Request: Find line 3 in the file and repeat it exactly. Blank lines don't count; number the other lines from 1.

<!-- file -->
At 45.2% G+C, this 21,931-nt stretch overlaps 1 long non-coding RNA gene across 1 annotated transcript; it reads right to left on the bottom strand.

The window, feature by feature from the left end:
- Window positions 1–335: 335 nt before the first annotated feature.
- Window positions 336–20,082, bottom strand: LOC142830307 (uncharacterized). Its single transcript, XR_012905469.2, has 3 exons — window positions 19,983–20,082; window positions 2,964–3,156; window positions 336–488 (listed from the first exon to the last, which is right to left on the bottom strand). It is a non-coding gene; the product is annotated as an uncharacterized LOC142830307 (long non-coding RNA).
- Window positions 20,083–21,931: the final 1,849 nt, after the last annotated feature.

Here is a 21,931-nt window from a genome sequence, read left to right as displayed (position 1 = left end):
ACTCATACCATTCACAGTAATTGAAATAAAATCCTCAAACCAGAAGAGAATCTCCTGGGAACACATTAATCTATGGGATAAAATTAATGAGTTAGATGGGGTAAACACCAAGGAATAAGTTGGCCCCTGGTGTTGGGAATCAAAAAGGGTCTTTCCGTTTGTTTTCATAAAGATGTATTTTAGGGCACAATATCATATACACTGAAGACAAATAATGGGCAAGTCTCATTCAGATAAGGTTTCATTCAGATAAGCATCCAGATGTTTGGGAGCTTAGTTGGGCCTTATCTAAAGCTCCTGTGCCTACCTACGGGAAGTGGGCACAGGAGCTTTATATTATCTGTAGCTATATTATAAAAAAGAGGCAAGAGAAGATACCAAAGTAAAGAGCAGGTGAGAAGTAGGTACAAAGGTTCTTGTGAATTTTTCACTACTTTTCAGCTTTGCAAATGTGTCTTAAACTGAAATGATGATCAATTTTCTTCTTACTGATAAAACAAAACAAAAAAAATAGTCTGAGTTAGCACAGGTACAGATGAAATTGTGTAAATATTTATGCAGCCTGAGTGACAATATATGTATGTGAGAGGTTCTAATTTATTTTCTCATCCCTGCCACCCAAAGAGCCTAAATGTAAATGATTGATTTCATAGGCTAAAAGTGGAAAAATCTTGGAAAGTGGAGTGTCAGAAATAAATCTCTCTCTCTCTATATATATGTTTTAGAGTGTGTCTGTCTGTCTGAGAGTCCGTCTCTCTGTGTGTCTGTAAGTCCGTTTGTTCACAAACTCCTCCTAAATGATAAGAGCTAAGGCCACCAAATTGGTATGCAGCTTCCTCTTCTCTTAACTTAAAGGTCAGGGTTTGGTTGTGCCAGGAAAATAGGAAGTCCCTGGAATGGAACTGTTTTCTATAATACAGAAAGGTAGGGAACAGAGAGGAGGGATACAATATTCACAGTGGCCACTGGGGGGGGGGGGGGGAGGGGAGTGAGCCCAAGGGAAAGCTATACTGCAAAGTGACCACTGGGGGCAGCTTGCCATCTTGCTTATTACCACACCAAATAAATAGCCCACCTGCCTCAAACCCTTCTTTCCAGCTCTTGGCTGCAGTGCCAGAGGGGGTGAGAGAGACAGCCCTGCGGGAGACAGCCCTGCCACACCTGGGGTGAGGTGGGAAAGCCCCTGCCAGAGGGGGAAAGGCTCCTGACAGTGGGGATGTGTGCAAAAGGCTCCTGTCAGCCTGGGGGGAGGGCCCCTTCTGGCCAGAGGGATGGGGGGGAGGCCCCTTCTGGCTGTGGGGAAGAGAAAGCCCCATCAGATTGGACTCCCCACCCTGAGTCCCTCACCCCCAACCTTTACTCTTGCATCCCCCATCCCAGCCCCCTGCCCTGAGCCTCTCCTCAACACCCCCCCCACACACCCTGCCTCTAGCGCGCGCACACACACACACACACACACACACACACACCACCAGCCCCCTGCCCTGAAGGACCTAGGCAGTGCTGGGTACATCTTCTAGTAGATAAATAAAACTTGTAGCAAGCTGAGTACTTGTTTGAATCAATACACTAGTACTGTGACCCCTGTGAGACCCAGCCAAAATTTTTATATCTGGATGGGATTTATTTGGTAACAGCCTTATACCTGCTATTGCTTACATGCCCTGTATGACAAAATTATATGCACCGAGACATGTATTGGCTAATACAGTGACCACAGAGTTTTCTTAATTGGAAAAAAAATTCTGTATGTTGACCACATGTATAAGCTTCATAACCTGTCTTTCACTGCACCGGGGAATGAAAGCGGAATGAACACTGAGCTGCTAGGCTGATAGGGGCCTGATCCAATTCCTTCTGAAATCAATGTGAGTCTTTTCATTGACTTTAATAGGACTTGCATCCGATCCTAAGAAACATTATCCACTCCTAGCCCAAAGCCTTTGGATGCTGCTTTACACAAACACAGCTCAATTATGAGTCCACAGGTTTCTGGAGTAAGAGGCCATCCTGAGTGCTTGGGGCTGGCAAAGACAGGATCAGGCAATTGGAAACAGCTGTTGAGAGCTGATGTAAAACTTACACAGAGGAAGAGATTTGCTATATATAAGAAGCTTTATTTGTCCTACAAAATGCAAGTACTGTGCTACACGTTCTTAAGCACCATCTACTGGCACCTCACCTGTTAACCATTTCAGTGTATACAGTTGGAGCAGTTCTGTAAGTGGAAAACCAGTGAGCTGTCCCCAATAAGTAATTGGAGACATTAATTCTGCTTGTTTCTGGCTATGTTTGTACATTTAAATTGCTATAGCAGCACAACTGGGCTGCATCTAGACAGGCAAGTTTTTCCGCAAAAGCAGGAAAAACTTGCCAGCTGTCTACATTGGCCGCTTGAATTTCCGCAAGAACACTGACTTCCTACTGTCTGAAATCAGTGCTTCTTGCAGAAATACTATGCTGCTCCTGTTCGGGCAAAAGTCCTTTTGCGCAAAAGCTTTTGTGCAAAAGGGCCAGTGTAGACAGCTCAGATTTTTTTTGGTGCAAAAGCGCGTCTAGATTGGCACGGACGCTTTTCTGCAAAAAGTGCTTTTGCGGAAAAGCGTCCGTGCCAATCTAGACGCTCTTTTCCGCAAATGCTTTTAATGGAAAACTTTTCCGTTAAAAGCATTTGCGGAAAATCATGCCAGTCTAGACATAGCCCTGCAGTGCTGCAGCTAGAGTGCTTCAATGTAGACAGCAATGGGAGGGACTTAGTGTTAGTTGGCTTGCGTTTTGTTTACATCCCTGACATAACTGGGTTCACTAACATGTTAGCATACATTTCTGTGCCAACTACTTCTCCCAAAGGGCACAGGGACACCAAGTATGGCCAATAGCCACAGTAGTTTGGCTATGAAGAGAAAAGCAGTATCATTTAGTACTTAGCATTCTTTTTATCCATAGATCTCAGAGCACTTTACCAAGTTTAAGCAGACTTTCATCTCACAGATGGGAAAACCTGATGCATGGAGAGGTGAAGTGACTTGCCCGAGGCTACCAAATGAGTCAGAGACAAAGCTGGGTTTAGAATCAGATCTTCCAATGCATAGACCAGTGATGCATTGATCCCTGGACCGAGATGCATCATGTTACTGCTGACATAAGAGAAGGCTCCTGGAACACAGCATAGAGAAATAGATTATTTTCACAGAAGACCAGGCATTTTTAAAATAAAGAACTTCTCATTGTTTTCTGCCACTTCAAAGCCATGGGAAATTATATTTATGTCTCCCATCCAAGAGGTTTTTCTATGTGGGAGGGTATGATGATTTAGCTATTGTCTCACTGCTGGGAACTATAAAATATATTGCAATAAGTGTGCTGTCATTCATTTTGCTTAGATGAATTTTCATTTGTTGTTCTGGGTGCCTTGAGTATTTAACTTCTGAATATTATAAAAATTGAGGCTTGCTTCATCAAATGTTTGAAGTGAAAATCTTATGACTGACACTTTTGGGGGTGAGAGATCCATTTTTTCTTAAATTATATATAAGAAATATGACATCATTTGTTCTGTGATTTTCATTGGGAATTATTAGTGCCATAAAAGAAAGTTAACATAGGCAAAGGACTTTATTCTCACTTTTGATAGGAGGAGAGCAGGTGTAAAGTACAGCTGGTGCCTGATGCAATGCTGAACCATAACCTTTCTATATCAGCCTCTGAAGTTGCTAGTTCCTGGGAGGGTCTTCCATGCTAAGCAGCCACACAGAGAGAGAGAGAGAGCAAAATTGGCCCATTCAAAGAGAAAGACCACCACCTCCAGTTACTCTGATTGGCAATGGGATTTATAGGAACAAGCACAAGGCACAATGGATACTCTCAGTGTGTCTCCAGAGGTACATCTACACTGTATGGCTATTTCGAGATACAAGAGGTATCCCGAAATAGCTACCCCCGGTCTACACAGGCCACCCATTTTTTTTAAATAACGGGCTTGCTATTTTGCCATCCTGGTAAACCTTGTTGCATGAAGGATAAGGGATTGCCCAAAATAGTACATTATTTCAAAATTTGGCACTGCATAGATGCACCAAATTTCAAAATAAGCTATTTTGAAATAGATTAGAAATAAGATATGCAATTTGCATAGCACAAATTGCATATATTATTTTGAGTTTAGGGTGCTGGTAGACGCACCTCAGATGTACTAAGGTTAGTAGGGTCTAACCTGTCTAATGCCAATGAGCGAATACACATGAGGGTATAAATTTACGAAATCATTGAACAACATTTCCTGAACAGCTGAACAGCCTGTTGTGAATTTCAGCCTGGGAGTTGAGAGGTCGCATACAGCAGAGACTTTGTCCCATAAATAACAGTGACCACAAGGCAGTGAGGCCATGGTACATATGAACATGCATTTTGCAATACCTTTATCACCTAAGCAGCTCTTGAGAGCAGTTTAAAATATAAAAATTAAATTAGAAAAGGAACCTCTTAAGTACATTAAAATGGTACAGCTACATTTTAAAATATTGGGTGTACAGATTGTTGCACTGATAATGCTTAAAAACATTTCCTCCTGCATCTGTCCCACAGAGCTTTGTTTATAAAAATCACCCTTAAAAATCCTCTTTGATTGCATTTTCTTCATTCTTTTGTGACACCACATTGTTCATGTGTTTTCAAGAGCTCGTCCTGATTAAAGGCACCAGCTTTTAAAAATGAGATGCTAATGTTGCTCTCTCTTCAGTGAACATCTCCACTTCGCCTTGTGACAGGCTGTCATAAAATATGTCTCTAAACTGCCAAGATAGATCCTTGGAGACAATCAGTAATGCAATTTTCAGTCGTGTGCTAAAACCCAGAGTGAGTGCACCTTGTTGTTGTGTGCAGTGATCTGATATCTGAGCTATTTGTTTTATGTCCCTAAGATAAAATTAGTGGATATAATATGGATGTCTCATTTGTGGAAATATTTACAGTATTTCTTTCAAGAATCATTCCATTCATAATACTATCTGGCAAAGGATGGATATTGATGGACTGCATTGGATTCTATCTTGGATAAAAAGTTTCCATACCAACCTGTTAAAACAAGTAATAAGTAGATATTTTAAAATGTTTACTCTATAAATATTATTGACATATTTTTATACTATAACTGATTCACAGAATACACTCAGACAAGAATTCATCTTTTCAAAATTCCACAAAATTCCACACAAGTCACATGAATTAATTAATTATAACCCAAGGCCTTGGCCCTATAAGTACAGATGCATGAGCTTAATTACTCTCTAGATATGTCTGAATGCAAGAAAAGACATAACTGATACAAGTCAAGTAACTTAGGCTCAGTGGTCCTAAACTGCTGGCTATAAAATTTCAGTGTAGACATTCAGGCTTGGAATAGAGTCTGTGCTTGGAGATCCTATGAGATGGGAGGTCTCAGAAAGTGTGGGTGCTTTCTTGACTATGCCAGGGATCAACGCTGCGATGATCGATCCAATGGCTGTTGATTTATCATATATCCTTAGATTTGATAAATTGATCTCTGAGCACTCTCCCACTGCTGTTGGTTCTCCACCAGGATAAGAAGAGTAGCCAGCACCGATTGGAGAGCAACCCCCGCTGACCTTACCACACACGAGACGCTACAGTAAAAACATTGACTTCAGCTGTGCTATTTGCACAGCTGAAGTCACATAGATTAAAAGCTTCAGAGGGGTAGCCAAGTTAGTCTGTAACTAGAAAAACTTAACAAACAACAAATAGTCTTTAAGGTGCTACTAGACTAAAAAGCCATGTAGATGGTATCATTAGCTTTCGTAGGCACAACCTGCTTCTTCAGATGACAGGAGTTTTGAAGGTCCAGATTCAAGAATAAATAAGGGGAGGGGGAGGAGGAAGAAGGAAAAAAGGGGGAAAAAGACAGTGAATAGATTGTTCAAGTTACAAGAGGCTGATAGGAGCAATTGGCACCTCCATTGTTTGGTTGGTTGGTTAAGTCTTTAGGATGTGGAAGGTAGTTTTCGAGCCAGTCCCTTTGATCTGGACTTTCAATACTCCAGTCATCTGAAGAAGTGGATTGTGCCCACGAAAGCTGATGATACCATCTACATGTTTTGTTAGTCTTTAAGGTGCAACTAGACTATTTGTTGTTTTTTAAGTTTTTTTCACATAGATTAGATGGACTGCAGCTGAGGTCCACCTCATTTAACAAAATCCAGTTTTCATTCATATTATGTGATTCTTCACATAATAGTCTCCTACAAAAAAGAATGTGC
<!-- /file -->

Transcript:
- Window positions 1–335: 335 nt before the first annotated feature.